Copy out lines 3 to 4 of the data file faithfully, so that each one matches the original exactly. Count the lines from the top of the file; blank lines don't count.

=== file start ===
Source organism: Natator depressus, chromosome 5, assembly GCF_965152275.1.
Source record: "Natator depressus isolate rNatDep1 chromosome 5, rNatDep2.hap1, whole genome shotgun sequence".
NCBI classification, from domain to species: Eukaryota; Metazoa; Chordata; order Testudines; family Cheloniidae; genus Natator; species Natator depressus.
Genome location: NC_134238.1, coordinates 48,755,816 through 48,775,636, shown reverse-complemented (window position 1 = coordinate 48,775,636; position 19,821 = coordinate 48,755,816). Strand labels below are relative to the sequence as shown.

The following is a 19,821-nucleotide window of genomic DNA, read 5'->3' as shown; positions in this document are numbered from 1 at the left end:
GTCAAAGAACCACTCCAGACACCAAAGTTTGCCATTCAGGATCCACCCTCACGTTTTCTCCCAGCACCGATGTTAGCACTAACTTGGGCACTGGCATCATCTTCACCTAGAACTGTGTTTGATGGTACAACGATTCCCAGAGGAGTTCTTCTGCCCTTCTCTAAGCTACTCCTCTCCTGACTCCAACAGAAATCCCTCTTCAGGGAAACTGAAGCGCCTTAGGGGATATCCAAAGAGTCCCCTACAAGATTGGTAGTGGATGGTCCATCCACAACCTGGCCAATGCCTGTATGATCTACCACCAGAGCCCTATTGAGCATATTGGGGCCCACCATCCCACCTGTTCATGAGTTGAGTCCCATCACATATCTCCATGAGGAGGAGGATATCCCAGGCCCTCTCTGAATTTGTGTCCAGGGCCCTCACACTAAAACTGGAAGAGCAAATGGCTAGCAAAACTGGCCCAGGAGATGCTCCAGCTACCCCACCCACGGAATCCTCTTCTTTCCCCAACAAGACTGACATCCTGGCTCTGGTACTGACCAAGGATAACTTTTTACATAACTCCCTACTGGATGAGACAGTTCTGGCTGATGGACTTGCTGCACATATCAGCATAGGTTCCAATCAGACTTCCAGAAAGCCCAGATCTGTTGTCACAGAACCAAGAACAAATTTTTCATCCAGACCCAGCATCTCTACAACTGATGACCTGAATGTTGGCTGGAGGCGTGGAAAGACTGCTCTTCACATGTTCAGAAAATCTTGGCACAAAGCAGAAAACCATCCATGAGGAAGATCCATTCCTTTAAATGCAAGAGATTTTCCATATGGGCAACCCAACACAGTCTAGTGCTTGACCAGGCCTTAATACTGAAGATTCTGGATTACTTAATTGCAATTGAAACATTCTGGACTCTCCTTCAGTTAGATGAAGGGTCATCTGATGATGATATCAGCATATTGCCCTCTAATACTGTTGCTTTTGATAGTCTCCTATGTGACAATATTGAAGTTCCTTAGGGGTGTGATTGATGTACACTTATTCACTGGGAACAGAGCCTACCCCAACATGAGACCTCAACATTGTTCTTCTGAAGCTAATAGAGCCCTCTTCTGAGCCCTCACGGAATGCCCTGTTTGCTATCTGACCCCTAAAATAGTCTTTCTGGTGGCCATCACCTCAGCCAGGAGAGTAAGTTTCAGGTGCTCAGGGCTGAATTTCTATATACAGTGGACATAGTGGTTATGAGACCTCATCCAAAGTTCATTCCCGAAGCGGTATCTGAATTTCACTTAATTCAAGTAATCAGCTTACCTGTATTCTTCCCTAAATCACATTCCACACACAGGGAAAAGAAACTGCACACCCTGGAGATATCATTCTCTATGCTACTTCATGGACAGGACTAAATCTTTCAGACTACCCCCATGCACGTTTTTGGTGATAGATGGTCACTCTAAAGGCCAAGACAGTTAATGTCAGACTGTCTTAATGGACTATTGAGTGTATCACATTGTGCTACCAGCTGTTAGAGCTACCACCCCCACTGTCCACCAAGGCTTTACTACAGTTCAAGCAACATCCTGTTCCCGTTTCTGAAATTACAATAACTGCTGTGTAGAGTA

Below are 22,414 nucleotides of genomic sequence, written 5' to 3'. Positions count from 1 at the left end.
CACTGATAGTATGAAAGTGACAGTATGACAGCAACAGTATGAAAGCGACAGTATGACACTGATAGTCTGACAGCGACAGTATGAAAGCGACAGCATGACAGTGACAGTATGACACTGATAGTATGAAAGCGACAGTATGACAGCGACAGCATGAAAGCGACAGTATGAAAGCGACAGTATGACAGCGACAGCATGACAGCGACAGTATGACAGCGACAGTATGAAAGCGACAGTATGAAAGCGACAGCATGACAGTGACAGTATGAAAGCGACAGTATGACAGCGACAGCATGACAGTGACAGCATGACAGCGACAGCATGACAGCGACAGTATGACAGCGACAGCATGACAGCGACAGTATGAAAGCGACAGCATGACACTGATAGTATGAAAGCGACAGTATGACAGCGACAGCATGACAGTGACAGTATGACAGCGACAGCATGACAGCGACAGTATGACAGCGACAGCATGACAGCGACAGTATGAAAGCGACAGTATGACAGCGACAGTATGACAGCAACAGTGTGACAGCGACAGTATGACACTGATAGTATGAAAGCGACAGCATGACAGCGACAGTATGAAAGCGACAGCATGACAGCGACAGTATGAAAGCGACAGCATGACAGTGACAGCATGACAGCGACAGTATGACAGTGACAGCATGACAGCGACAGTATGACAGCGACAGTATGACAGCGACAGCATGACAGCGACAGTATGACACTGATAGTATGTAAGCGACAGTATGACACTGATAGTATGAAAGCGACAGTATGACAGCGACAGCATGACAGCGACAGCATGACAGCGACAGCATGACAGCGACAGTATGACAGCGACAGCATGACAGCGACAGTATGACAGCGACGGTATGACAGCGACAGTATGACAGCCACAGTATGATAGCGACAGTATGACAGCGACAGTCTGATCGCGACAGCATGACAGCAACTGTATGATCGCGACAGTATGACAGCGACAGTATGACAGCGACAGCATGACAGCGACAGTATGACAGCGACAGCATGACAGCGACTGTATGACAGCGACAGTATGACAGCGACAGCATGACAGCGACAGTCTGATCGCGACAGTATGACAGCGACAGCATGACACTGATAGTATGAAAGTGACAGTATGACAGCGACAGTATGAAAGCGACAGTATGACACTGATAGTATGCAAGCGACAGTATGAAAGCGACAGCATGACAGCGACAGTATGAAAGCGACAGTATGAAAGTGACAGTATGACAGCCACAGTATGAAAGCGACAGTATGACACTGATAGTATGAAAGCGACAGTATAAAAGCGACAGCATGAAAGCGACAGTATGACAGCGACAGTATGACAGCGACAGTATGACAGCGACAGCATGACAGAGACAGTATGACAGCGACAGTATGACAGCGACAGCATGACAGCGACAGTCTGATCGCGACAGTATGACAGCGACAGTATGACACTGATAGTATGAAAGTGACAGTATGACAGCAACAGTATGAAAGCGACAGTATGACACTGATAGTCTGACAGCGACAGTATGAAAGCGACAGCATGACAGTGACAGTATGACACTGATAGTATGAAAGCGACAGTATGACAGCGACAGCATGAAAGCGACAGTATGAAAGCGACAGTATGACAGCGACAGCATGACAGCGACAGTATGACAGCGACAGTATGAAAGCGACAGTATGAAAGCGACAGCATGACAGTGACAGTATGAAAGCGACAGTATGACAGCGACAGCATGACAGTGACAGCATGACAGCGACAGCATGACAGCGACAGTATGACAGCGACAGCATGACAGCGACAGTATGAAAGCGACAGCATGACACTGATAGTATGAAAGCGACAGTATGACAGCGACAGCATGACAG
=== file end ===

NCBI classification, from domain to species: Eukaryota; Metazoa; Chordata; order Testudines; family Cheloniidae; genus Natator; species Natator depressus.
Genome location: NC_134238.1, coordinates 48,755,816 through 48,775,636, shown reverse-complemented (window position 1 = coordinate 48,775,636; position 19,821 = coordinate 48,755,816). Strand labels below are relative to the sequence as shown.